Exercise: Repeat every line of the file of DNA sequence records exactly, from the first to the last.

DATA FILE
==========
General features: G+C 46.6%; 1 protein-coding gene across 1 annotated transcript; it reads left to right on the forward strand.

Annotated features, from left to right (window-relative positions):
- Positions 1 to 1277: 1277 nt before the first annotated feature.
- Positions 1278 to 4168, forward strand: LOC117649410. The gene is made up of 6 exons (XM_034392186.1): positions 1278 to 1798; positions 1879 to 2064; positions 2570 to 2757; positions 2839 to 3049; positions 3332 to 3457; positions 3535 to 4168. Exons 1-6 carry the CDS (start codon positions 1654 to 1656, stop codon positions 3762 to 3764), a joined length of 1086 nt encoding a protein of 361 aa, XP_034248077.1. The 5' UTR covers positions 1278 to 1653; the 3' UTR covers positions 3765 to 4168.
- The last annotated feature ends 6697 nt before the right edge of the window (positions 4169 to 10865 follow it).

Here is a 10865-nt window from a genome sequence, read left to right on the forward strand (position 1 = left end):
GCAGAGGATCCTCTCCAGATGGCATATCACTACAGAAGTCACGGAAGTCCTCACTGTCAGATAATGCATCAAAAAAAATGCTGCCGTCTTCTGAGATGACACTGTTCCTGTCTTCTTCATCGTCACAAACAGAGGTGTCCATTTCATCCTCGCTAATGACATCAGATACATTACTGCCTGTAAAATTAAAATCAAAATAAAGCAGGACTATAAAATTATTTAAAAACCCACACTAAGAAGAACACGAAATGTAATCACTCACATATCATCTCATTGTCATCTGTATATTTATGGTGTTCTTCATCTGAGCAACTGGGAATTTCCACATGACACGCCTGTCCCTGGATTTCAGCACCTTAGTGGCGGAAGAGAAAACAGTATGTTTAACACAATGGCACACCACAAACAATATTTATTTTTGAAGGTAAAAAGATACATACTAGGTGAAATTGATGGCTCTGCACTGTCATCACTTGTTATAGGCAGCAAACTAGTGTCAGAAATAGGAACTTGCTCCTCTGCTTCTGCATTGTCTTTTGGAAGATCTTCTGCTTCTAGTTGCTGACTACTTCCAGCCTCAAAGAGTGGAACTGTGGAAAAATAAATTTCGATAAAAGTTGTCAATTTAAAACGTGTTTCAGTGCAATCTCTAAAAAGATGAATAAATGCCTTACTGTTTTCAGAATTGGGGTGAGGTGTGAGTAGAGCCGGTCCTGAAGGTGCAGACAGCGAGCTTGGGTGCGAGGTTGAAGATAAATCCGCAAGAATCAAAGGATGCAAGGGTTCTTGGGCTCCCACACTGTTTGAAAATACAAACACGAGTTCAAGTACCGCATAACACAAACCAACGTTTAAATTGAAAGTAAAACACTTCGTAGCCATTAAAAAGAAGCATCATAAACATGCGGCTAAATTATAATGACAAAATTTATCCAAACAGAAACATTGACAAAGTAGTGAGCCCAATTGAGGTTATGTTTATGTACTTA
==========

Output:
General features: G+C 46.6%; 1 protein-coding gene across 1 annotated transcript; it reads left to right on the forward strand.

Annotated features, from left to right (window-relative positions):
- Positions 1 to 1277: 1277 nt before the first annotated feature.
- Positions 1278 to 4168, forward strand: LOC117649410. The gene is made up of 6 exons (XM_034392186.1): positions 1278 to 1798; positions 1879 to 2064; positions 2570 to 2757; positions 2839 to 3049; positions 3332 to 3457; positions 3535 to 4168. Exons 1-6 carry the CDS (start codon positions 1654 to 1656, stop codon positions 3762 to 3764), a joined length of 1086 nt encoding a protein of 361 aa, XP_034248077.1. The 5' UTR covers positions 1278 to 1653; the 3' UTR covers positions 3765 to 4168.
- The last annotated feature ends 6697 nt before the right edge of the window (positions 4169 to 10865 follow it).

Here is a 10865-nt window from a genome sequence, read left to right on the forward strand (position 1 = left end):
GCAGAGGATCCTCTCCAGATGGCATATCACTACAGAAGTCACGGAAGTCCTCACTGTCAGATAATGCATCAAAAAAAATGCTGCCGTCTTCTGAGATGACACTGTTCCTGTCTTCTTCATCGTCACAAACAGAGGTGTCCATTTCATCCTCGCTAATGACATCAGATACATTACTGCCTGTAAAATTAAAATCAAAATAAAGCAGGACTATAAAATTATTTAAAAACCCACACTAAGAAGAACACGAAATGTAATCACTCACATATCATCTCATTGTCATCTGTATATTTATGGTGTTCTTCATCTGAGCAACTGGGAATTTCCACATGACACGCCTGTCCCTGGATTTCAGCACCTTAGTGGCGGAAGAGAAAACAGTATGTTTAACACAATGGCACACCACAAACAATATTTATTTTTGAAGGTAAAAAGATACATACTAGGTGAAATTGATGGCTCTGCACTGTCATCACTTGTTATAGGCAGCAAACTAGTGTCAGAAATAGGAACTTGCTCCTCTGCTTCTGCATTGTCTTTTGGAAGATCTTCTGCTTCTAGTTGCTGACTACTTCCAGCCTCAAAGAGTGGAACTGTGGAAAAATAAATTTCGATAAAAGTTGTCAATTTAAAACGTGTTTCAGTGCAATCTCTAAAAAGATGAATAAATGCCTTACTGTTTTCAGAATTGGGGTGAGGTGTGAGTAGAGCCGGTCCTGAAGGTGCAGACAGCGAGCTTGGGTGCGAGGTTGAAGATAAATCCGCAAGAATCAAAGGATGCAAGGGTTCTTGGGCTCCCACACTGTTTGAAAATACAAACACGAGTTCAAGTACCGCATAACACAAACCAACGTTTAAATTGAAAGTAAAACACTTCGTAGCCATTAAAAAGAAGCATCATAAACATGCGGCTAAATTATAATGACAAAATTTATCCAAACAGAAACATTGACAAAGTAGTGAGCCCAATTGAGGTTATGTTTATGTACTTA